Biohacking is a new health trend that encourages people to improve their health at a cellular level. This is done through a series of blood tests, or sometimes urine, to analyze the micronutrient levels in the blood. This data can identify any possible deficiencies or low vitamin levels that may increase the risk of illness later on.
Biohacking may appeal to people who enjoy collecting large amounts of data about their health.
Most people can improve their vitamin and biological health markers through dietary changes.
You don’t need to buy an expensive micronutrient test kit you can ask your doctor for a simple blood requisition to check your levels.
This article will explore biohacking and the ways you can start implementing it in your life.
What are micronutrients?
Micronutrients include vitamins and minerals, supporting your immune system in preventing disease. They are also key players in cell signaling, new cell development, nerve function, and some vitamins even help with wound healing.
Most people can satisfy their micronutrient needs by eating a varied diet. Certain people are at higher risk for deficiencies because their nutrient needs are very high, such as pregnant women, or they follow a restricted diet, such as veganism. If you fit into either of these categories, you may need a supplement to satisfy your vitamin requirements in addition to your diet.
Undiagnosed chronic vitamin and mineral deficiencies can be serious to your health. If you have concerns or notice new unusual symptoms, you should meet with your doctor and complete a blood test.
Right now, scientific literature has not concluded that an expensive micronutrient test — which analyzes 30+ micronutrients — is better for your health than a standard blood test. There is also very limited evidence to show premium micronutrient test kits are accurate.
What are macronutrients?
Macronutrients provide your body with energy in the form of calories. The three primary energy sources we rely on daily include carbohydrates, fats, and proteins. On top of providing your body with usable energy, macronutrients also contain micronutrients. Eating a varied diet that includes foods from all food groups is important for your health.
The purpose of macronutrients
Each macronutrient serves a deeper purpose than just providing calories:
- Carbohydrates. Your body’s primary fuel source and the only energy source that can cross your blood-brain barrier to nourish your brain. Ideally, you should choose high-fiber carbohydrates that have been minimally processed. These food sources contain higher levels of vitamins, such as folate, which your body needs to build new cells daily. Pick whole grains over processed flour whenever possible. Fruits and starchy vegetables are also natural carbohydrate sources rich in vitamins, minerals, and fiber.
- Protein. Foods that are high in protein are rich in amino acids. These acids are the building blocks of the body. They build hormones, cells, and repair tissues throughout the body. Adding lean proteins to your meals also helps you feel full and satisfied. You can regularly include lean animal proteins throughout the week, but new research suggests that adding a plant-based protein (legumes, pulses, tofu, tempeh, nuts, and seeds) occasionally could be beneficial for your health and your wallet.
- Fat. Fat adds flavor to food and also helps your body absorb fat-soluble vitamins. Similar to protein, high-quality fats also help you feel full after eating. When it comes to adding fat to your diet, choose lean options that are high in unsaturated fat. These include nuts, avocados, and different plant-based oils for cooking.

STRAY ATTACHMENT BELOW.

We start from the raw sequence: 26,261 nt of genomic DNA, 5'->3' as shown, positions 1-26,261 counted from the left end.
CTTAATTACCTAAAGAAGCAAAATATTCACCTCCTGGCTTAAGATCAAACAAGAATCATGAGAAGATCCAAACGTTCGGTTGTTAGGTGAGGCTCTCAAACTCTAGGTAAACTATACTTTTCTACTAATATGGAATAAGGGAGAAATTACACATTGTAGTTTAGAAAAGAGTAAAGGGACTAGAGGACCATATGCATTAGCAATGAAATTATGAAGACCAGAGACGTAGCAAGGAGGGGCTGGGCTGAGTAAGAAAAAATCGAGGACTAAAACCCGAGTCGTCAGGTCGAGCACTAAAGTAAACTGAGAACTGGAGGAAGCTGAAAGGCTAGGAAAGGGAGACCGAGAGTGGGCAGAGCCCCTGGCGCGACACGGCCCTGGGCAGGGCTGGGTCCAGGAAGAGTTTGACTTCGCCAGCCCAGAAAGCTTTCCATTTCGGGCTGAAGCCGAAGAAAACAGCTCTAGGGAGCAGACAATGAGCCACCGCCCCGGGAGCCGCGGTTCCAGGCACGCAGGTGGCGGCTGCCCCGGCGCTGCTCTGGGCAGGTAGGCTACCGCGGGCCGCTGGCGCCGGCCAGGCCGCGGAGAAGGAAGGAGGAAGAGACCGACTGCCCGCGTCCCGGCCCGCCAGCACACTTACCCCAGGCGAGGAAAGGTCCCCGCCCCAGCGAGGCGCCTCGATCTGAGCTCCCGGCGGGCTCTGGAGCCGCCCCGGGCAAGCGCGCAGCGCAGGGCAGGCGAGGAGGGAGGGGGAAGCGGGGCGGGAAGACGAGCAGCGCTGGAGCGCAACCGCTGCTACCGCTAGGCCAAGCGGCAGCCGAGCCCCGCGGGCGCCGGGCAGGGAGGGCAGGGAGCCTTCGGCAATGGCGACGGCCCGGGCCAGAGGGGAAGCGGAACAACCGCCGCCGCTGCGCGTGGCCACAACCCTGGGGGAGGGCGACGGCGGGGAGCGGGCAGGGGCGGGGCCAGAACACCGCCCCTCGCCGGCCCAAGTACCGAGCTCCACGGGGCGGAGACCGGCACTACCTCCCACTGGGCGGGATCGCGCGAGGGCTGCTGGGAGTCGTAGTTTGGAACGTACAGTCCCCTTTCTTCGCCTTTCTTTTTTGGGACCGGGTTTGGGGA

Biohacking influence on diet
Sometimes you may have low vitamin levels without experiencing symptoms until it develops into a more severe deficiency. This can happen with iron, which is one of the most common nutritional deficiencies in America. Having bloodwork done and being aware of any potential low nutrient levels can motivate you to take a proactive approach to your health.
Another common deficiency includes low vitamin B12. This vitamin is found in animal products, including meats and byproducts such as cheese, yogurts, eggs, and milk. If you do not eat these foods, you may want to add fortified foods to your diet, such as nutritional yeast or a taking a supplement. Chronic low levels of B12 can lead to macrocytic anemia, a condition that can impair memory, and cause mood disturbances and loss of balance.
Ways to start biohacking
Start with small changes and collect data on how you feel during and after the change. You can collect this information by journaling or using an app. Keep in mind that change takes time, and your body will need time to adjust.
Your individual health goals will influence which parts of your diet you change. Examples of goals that might appeal to you include:
- Consistently eating breakfast every day.
- Adding fresh vegetables to lunch.
- Buying whole-grain bread.
- Choosing water over sodas.
- Making food at home instead of buying out.
- Eating a plant-based protein for one meal.
The best way to meet your nutritional needs is to add variety to your diet. Many people can satisfy their micronutrient needs and optimize their health through food.
Food is more than just nutrients
Choosing foods exclusively based on their biohacking abilities can start to feel limiting for some people. Following a nutritious diet rich in high-fiber foods most of the week is recommended, but enjoying a takeout option occasionally will not harm your overall health.
If you start to over-restrict foods from your diet, you may develop disordered eating habits, which can escalate to a diagnosable eating disorder. Research has also shown that restricting foods can actually enhance cravings for that item. You should build a diet plan that includes all your favorite foods and brings you closer to your health goals.